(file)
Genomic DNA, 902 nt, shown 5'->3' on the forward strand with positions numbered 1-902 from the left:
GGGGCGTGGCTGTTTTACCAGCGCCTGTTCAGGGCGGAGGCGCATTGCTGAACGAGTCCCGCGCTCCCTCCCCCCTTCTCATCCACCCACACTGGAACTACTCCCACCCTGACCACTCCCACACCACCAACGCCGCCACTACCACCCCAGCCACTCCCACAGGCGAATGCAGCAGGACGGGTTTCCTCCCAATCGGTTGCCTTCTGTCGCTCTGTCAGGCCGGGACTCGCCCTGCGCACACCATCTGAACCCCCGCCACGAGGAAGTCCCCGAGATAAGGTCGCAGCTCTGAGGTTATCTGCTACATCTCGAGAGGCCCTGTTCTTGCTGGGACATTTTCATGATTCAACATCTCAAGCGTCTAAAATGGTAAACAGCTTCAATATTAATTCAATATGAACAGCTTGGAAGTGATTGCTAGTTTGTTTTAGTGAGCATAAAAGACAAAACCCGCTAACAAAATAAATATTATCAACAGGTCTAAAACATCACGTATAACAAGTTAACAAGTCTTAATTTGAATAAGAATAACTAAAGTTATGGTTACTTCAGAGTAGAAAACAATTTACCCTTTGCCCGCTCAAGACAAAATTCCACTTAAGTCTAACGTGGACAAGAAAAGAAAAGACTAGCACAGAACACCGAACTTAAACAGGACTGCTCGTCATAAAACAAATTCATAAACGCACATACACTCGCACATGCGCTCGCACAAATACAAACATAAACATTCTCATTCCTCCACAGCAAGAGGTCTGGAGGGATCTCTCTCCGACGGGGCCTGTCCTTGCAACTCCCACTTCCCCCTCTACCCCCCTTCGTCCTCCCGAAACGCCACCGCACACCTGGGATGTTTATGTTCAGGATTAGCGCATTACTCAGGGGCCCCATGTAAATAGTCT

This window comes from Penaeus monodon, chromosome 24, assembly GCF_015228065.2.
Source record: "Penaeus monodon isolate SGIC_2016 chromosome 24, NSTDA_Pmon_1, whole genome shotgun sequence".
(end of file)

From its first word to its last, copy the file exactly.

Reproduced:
Genomic DNA, 902 nt, shown 5'->3' on the forward strand with positions numbered 1-902 from the left:
GGGGCGTGGCTGTTTTACCAGCGCCTGTTCAGGGCGGAGGCGCATTGCTGAACGAGTCCCGCGCTCCCTCCCCCCTTCTCATCCACCCACACTGGAACTACTCCCACCCTGACCACTCCCACACCACCAACGCCGCCACTACCACCCCAGCCACTCCCACAGGCGAATGCAGCAGGACGGGTTTCCTCCCAATCGGTTGCCTTCTGTCGCTCTGTCAGGCCGGGACTCGCCCTGCGCACACCATCTGAACCCCCGCCACGAGGAAGTCCCCGAGATAAGGTCGCAGCTCTGAGGTTATCTGCTACATCTCGAGAGGCCCTGTTCTTGCTGGGACATTTTCATGATTCAACATCTCAAGCGTCTAAAATGGTAAACAGCTTCAATATTAATTCAATATGAACAGCTTGGAAGTGATTGCTAGTTTGTTTTAGTGAGCATAAAAGACAAAACCCGCTAACAAAATAAATATTATCAACAGGTCTAAAACATCACGTATAACAAGTTAACAAGTCTTAATTTGAATAAGAATAACTAAAGTTATGGTTACTTCAGAGTAGAAAACAATTTACCCTTTGCCCGCTCAAGACAAAATTCCACTTAAGTCTAACGTGGACAAGAAAAGAAAAGACTAGCACAGAACACCGAACTTAAACAGGACTGCTCGTCATAAAACAAATTCATAAACGCACATACACTCGCACATGCGCTCGCACAAATACAAACATAAACATTCTCATTCCTCCACAGCAAGAGGTCTGGAGGGATCTCTCTCCGACGGGGCCTGTCCTTGCAACTCCCACTTCCCCCTCTACCCCCCTTCGTCCTCCCGAAACGCCACCGCACACCTGGGATGTTTATGTTCAGGATTAGCGCATTACTCAGGGGCCCCATGTAAATAGTCT

This window comes from Penaeus monodon, chromosome 24, assembly GCF_015228065.2.
Source record: "Penaeus monodon isolate SGIC_2016 chromosome 24, NSTDA_Pmon_1, whole genome shotgun sequence".